There is a close interaction between the microorganisms hosted in our intestine and the immune cells living there. In this line, there is increasing scientific evidence that the intestinal microbiota plays a key role in the development of the immune response, including that triggered by vaccines. However, few studies have analyzed to what extent vaccines can modify the microbiome composition and, in turn, how these changes can influence vaccine efficacy.
In this regard, researchers at the IrsiCaixa AIDS Research Institute, as part of the EU-funded project MISTRAL, published a longitudinal study in the Nature group journal ‘Biofilms and Microbiome’ in which they compared, over 18 weeks, the changes induced by a therapeutic HIV vaccine on the gut microbiota of mice.
Increased presence of anti-inflammatory bacteria in the gut of vaccinated mice
Researchers observed changes between the microbiome of vaccinated and unvaccinated mice. “To examine these changes, what we did was to sequence the genetic material from the feces of vaccinated and unvaccinated mice, and we compared them”, explains Aleix Elizalde-Torrent, co-author of the study and postdoctoral researcher at IrsiCaixa. Upon comparison, they observed that the vaccinated mice presented an enrichment of bacteria of the Clostridium genus, characterized by being producers of anti-inflammatory metabolites. “This change was observed as soon as we injected the first dose of the vaccine, which induced a T-cell immune response and the production of proinflammatory cytokines”, explains Alessandra Borgognone, co-author of the study and postdoctoral researcher at IrsiCaixa. “Moreover, the change in the pattern of microorganisms was maintained during the 18 weeks of the study”, she adds.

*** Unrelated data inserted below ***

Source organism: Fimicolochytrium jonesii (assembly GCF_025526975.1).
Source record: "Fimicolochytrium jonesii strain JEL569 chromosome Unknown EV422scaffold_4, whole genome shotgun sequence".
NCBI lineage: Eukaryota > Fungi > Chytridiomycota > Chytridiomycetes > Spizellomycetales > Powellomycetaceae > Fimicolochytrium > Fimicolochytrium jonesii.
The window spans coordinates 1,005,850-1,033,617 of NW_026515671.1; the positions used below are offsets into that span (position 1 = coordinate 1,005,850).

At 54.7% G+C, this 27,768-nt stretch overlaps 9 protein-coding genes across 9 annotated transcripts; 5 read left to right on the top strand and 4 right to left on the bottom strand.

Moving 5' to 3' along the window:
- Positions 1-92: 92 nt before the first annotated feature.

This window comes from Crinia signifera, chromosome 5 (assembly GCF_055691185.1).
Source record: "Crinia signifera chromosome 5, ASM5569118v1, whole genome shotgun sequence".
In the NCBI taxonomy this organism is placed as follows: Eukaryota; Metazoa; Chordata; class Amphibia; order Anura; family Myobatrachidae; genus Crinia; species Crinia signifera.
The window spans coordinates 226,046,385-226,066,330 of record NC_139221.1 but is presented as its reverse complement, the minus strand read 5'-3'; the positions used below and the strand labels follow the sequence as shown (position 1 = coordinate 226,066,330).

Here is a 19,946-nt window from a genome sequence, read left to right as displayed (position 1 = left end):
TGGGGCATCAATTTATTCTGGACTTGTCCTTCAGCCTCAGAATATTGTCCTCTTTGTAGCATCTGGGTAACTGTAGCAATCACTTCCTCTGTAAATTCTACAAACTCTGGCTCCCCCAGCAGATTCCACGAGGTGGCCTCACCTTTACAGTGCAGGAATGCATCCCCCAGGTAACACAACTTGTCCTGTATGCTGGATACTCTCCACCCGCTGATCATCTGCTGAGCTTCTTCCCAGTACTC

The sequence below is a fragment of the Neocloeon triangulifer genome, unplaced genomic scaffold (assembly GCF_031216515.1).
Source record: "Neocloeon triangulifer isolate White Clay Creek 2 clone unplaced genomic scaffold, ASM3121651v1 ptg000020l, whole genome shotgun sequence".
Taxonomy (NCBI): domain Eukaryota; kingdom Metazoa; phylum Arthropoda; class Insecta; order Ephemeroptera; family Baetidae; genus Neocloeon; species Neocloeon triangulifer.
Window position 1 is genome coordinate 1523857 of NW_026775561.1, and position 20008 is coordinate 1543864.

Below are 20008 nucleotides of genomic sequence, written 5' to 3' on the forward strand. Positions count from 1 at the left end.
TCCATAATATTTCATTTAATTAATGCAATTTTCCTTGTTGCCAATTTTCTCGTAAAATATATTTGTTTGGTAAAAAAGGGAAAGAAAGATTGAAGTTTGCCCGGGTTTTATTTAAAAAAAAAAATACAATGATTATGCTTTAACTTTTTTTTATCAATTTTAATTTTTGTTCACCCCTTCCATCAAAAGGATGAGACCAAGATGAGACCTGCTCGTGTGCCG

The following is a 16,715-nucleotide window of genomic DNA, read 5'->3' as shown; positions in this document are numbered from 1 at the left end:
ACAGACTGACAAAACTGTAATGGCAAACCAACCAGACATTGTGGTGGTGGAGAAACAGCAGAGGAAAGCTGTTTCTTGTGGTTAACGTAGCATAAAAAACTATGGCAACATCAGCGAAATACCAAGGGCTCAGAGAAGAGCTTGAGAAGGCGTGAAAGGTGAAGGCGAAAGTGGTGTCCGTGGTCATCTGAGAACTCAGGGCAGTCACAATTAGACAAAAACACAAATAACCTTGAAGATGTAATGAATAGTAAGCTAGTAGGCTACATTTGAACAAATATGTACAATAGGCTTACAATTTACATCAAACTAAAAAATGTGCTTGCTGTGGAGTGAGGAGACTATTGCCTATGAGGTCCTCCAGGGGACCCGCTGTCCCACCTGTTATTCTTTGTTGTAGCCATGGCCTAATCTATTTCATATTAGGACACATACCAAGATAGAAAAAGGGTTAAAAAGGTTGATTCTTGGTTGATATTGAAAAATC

A microbiome that can adapt to vaccine-induced inflammation
Thus, the results obtained from this study suggest that intestinal bacteria can adapt to vaccine-induced inflammation. In addition, it opens the way to conduct more comprehensive studies investigating how changes in microbiome patterns upon administration of vaccines induce T-cell immune responses. Understanding these patterns may allow the scientific community to discover new therapeutic targets to which vaccines can be directed to improve their efficacy.